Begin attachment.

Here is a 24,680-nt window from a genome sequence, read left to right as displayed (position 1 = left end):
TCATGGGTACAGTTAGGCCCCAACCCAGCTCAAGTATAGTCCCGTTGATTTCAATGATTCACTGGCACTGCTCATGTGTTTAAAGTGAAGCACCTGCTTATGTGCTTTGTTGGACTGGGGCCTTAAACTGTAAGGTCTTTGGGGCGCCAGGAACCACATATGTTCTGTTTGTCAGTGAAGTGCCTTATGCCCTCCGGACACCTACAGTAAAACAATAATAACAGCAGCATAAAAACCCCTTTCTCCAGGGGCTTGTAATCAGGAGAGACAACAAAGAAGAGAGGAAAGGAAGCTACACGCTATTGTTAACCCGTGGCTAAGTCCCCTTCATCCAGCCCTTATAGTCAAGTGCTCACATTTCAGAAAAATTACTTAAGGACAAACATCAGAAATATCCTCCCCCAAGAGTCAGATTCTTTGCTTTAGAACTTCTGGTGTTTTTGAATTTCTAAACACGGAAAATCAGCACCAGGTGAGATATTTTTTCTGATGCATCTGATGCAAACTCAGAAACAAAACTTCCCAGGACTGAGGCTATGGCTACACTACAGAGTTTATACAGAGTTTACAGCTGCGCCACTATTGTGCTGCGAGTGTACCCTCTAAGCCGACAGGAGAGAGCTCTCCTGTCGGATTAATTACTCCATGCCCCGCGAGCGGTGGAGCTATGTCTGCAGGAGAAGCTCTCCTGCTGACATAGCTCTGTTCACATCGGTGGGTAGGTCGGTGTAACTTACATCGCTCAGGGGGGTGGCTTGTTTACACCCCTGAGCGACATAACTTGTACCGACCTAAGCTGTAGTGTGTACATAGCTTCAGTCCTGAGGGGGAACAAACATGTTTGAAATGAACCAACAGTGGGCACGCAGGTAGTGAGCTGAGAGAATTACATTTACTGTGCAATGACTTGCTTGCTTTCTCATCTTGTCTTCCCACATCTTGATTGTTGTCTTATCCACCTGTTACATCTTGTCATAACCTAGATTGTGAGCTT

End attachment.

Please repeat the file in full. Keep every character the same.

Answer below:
Here is a 24,680-nt window from a genome sequence, read left to right as displayed (position 1 = left end):
TCATGGGTACAGTTAGGCCCCAACCCAGCTCAAGTATAGTCCCGTTGATTTCAATGATTCACTGGCACTGCTCATGTGTTTAAAGTGAAGCACCTGCTTATGTGCTTTGTTGGACTGGGGCCTTAAACTGTAAGGTCTTTGGGGCGCCAGGAACCACATATGTTCTGTTTGTCAGTGAAGTGCCTTATGCCCTCCGGACACCTACAGTAAAACAATAATAACAGCAGCATAAAAACCCCTTTCTCCAGGGGCTTGTAATCAGGAGAGACAACAAAGAAGAGAGGAAAGGAAGCTACACGCTATTGTTAACCCGTGGCTAAGTCCCCTTCATCCAGCCCTTATAGTCAAGTGCTCACATTTCAGAAAAATTACTTAAGGACAAACATCAGAAATATCCTCCCCCAAGAGTCAGATTCTTTGCTTTAGAACTTCTGGTGTTTTTGAATTTCTAAACACGGAAAATCAGCACCAGGTGAGATATTTTTTCTGATGCATCTGATGCAAACTCAGAAACAAAACTTCCCAGGACTGAGGCTATGGCTACACTACAGAGTTTATACAGAGTTTACAGCTGCGCCACTATTGTGCTGCGAGTGTACCCTCTAAGCCGACAGGAGAGAGCTCTCCTGTCGGATTAATTACTCCATGCCCCGCGAGCGGTGGAGCTATGTCTGCAGGAGAAGCTCTCCTGCTGACATAGCTCTGTTCACATCGGTGGGTAGGTCGGTGTAACTTACATCGCTCAGGGGGGTGGCTTGTTTACACCCCTGAGCGACATAACTTGTACCGACCTAAGCTGTAGTGTGTACATAGCTTCAGTCCTGAGGGGGAACAAACATGTTTGAAATGAACCAACAGTGGGCACGCAGGTAGTGAGCTGAGAGAATTACATTTACTGTGCAATGACTTGCTTGCTTTCTCATCTTGTCTTCCCACATCTTGATTGTTGTCTTATCCACCTGTTACATCTTGTCATAACCTAGATTGTGAGCTT